A Little Too Much Salt - Discipleship 116

Have you ever had a meal that was too salty to eat? I know I have. One time in particular stands out in my mind. Invited over for dinner at someone else's home, the meal they had prepared looked amazing. Beef roast, potatoes, fresh peas and a garden salad. My mouth was salivating in anticipation of my first bite. I loaded up my plate with utter glee...and then came the first bite...TOO MUCH SALT!! The meat was so salty that I literally couldn't drink enough water to wash away the saline residue from my mouth. I shudder to think how much overage I had in terms of my daily sodium allotment!!

The last few weeks I have been blogging about the theme of discipleship as it is a particular passion of mine. Discipleship is a Christianese word that simply means devoted follower. The concept of a devoted follower or loyal fan is not a foreign paradigm for our society. Whether we routinely shop at the same set of stores for our wants or needs, or we religiously follow our favourite sports teams no matter how poorly they may be doing at the moment, we as humans are very familiar with the idea of being a devoted follower.

In the church world, our key emphasis is about helping to create disciples (devoted followers & loyal fans) of Jesus Christ. Much of what we do in church should reflect this mission of creating more disciples. I have to wonder at times though if the rest of the world, those that aren't familiar with or connect to the church, look at what the church is about and are truly excited about what they see...until they have their first bite and find that the salt is a little overwhelming.

In the book of Matthew (one of the gospels in the Bible), Jesus instructs his followers to be the salt of the earth. In this metaphor Jesus challenges those who seek to follow after Him to be a preservative and so bring out the flavour of the world at large. In cooking, salt is used in this way...but when you have too much salt it ruins the meal. Where we as the church become a little to salty (even for our own taste) is when we no longer consider how we can bring the people from the fringe or the margins into the community at large. When we are internally focused as a faith community, we become too salty and we lose our effectiveness and relevance in the world.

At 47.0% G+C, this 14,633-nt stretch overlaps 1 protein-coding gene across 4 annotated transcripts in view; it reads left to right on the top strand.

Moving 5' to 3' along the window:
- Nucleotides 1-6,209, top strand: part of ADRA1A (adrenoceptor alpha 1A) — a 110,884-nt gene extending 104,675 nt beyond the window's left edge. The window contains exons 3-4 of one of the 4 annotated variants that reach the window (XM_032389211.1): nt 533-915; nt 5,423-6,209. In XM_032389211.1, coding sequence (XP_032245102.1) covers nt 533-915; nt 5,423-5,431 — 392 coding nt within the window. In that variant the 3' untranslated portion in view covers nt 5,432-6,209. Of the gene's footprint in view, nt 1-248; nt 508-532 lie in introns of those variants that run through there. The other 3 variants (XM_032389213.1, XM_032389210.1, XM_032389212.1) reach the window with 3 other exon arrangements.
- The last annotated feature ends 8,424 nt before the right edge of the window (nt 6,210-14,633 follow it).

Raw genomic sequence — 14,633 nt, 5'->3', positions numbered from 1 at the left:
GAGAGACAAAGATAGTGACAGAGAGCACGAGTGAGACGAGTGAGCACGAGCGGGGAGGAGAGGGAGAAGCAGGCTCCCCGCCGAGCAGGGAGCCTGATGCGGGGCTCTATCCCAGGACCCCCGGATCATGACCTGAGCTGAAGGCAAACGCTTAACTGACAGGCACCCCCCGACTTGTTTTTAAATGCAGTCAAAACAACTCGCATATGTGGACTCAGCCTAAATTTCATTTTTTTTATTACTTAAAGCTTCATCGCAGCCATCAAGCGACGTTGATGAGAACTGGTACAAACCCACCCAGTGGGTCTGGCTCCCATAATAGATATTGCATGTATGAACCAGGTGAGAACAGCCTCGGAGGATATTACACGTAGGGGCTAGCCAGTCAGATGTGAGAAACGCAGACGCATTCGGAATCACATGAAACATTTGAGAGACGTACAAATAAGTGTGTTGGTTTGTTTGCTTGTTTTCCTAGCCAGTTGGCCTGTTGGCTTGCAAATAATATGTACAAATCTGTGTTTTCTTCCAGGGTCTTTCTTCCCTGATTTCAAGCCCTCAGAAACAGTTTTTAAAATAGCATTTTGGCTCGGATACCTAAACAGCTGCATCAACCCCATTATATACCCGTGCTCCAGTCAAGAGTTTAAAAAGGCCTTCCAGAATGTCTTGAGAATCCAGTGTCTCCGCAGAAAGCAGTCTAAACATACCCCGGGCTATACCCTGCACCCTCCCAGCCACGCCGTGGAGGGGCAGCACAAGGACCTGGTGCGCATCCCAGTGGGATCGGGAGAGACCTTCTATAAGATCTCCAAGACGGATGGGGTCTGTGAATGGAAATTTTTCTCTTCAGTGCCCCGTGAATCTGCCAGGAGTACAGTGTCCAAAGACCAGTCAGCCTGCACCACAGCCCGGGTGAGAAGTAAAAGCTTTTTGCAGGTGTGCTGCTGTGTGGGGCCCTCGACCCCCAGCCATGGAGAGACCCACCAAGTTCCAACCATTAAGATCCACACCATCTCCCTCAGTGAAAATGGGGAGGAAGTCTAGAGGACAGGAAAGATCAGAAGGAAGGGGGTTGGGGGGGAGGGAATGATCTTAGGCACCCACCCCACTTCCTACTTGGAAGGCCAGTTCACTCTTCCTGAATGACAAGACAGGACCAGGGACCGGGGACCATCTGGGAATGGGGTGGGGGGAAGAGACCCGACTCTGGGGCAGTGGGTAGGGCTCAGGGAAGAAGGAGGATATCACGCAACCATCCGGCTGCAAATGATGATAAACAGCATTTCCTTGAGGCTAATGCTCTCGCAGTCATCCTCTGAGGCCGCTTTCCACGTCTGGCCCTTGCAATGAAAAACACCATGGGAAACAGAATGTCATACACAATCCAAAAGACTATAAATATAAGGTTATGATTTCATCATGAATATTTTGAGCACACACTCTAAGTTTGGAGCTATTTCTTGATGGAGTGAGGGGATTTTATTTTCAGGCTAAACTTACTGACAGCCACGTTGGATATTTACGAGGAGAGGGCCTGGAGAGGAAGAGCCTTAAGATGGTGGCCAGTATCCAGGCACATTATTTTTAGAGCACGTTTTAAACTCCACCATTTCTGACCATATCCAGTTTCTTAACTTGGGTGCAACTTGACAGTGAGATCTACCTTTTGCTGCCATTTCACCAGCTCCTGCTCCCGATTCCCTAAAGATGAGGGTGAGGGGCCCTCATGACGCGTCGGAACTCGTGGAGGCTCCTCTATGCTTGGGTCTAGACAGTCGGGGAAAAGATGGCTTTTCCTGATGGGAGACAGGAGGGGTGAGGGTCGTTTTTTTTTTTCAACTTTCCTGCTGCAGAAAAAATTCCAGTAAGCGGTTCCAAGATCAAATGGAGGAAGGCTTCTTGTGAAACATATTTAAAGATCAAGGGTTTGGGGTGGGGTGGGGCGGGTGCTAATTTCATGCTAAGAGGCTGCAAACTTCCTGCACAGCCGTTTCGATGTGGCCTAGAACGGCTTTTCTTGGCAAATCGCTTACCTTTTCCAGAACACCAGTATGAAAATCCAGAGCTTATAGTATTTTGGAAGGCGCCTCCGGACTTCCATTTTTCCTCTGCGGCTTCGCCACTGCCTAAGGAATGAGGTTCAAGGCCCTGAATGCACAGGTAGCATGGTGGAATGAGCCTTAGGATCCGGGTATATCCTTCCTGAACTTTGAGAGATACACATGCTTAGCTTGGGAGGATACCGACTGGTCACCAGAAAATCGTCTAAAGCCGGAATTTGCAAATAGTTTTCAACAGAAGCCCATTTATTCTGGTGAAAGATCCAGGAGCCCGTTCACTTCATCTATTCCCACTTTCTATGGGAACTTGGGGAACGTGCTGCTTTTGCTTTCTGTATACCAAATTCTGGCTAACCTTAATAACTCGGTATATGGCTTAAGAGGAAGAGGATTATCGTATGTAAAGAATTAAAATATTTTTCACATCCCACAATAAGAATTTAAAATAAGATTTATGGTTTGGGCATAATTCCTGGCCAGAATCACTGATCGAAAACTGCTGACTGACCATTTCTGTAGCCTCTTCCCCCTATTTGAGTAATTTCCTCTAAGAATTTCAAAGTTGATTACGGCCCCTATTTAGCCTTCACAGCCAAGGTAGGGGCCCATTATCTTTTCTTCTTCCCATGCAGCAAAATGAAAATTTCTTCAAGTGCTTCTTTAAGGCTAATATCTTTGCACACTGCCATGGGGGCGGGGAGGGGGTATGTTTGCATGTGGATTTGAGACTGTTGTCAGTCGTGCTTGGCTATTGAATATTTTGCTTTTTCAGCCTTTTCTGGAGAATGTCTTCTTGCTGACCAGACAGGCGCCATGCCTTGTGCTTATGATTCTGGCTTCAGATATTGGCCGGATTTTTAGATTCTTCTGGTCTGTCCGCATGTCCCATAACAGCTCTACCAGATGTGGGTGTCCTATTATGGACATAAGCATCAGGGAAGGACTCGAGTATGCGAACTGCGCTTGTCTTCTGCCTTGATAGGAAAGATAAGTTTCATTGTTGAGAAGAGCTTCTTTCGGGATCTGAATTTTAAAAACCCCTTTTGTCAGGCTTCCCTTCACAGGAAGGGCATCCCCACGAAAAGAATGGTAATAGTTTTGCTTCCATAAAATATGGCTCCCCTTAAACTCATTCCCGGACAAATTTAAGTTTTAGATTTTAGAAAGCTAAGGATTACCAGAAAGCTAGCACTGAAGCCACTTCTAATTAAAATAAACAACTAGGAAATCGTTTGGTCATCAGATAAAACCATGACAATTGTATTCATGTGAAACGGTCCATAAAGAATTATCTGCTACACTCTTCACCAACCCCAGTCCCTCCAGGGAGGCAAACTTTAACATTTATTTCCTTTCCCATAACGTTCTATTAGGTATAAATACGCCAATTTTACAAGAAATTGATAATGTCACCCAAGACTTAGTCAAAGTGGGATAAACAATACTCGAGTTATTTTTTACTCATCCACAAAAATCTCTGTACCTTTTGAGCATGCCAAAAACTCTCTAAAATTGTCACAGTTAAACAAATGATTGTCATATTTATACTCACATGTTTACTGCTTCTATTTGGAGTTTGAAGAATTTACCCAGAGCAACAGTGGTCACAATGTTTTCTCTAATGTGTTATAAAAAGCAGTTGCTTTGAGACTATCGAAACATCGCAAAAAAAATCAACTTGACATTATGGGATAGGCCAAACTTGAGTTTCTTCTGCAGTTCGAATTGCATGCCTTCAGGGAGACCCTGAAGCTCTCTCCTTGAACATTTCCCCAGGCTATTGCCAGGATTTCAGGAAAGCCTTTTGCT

So what are some of the signs of a salty church? A couple come to mind. The first is a church that is steeped in Christianese. If a community of faith speaks a language that only that community understands, there is an immediate disconnect with the rest of the world at large. If we truly believe that the church isn't about being a secret club or society, then we must make the effort to develop a common language that is easily understood by people inside and outside of the faith community. I'm not advocating for the watering down of truth, but I am suggesting that how we communicate the truth about Jesus Christ must resonate with a broader spectrum than those who are inside the community of faith. A great example of this is a church that prioritizes serving the community in which they are situated. The motivation for this church's acts of service isn't self-preservation, it's all about intentionally loving the greater community and extending the invitation to those on the fringe to become a part of the community in some way. A great example of this is when a church actively participates in a community cleanup or restoration project in conjunction with the community itself. These actions create a common language from which the broader community (the church & the fringe) can connect with one another.

The second sign of a salty church that comes to mind is a church that has unspoken expectations of its' members. When we frown upon others for how they dress when they come into the church building, or for what colour their hair is, or for tattoos, or for some other aesthetic so-called issue, we shift our focus from what is important to what is irrelevant. Looking at the life of Jesus, He was a master at connecting with those on the fringe. One of my favourite stories is that of Zaccheus. Craving to see and experience who Jesus is, Zaccheus climbed a tree to view Jesus from a distance. Passing by the tree where Zaccheus was perched, Jesus stopped and extended an invitation to Zach to join the community. The story continues from this point and what is truly evident is that Zach's experience of Jesus led to life change.
Broken, battered, bruised and on the fringe. Is the church willing to invite people into the community who don't look like us or talk like us?

Think about this the next time you are anticipating a great meal: Are you too salty, or does your life possess just the right amount of flavour to enhance not only your own experience of Jesus but also that those who are on the fringe?

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